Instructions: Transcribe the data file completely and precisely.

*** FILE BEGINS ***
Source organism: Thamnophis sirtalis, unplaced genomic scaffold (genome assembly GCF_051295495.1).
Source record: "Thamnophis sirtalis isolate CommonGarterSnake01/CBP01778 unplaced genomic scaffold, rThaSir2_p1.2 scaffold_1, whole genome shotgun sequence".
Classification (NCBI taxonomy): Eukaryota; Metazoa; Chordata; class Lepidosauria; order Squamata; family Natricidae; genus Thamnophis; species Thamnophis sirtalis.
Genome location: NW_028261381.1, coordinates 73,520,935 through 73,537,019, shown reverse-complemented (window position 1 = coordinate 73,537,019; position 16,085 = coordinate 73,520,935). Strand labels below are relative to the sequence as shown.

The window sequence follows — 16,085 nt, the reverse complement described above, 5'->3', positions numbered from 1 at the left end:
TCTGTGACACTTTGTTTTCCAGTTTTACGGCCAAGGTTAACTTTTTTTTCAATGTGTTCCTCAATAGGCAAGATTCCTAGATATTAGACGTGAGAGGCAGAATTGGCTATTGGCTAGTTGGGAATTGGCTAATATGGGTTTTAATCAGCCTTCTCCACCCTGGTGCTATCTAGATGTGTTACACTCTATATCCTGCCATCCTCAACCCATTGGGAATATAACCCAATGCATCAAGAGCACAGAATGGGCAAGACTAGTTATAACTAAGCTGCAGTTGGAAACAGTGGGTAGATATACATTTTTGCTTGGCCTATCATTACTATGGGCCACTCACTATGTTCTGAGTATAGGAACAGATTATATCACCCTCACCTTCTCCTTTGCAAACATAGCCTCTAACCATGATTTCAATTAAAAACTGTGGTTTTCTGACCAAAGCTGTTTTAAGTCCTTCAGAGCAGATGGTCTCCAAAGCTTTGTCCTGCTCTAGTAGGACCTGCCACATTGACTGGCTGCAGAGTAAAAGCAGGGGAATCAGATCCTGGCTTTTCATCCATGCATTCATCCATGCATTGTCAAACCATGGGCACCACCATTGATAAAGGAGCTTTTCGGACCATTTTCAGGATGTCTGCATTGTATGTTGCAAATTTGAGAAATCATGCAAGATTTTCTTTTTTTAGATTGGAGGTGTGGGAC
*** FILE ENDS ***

Source organism: Thamnophis sirtalis, unplaced genomic scaffold (genome assembly GCF_051295495.1).
Source record: "Thamnophis sirtalis isolate CommonGarterSnake01/CBP01778 unplaced genomic scaffold, rThaSir2_p1.2 scaffold_1, whole genome shotgun sequence".
Classification (NCBI taxonomy): Eukaryota; Metazoa; Chordata; class Lepidosauria; order Squamata; family Natricidae; genus Thamnophis; species Thamnophis sirtalis.
Genome location: NW_028261381.1, coordinates 73,520,935 through 73,537,019, shown reverse-complemented (window position 1 = coordinate 73,537,019; position 16,085 = coordinate 73,520,935). Strand labels below are relative to the sequence as shown.

The window sequence follows — 16,085 nt, the reverse complement described above, 5'->3', positions numbered from 1 at the left end:
TCTGTGACACTTTGTTTTCCAGTTTTACGGCCAAGGTTAACTTTTTTTTCAATGTGTTCCTCAATAGGCAAGATTCCTAGATATTAGACGTGAGAGGCAGAATTGGCTATTGGCTAGTTGGGAATTGGCTAATATGGGTTTTAATCAGCCTTCTCCACCCTGGTGCTATCTAGATGTGTTACACTCTATATCCTGCCATCCTCAACCCATTGGGAATATAACCCAATGCATCAAGAGCACAGAATGGGCAAGACTAGTTATAACTAAGCTGCAGTTGGAAACAGTGGGTAGATATACATTTTTGCTTGGCCTATCATTACTATGGGCCACTCACTATGTTCTGAGTATAGGAACAGATTATATCACCCTCACCTTCTCCTTTGCAAACATAGCCTCTAACCATGATTTCAATTAAAAACTGTGGTTTTCTGACCAAAGCTGTTTTAAGTCCTTCAGAGCAGATGGTCTCCAAAGCTTTGTCCTGCTCTAGTAGGACCTGCCACATTGACTGGCTGCAGAGTAAAAGCAGGGGAATCAGATCCTGGCTTTTCATCCATGCATTCATCCATGCATTGTCAAACCATGGGCACCACCATTGATAAAGGAGCTTTTCGGACCATTTTCAGGATGTCTGCATTGTATGTTGCAAATTTGAGAAATCATGCAAGATTTTCTTTTTTTAGATTGGAGGTGTGGGAC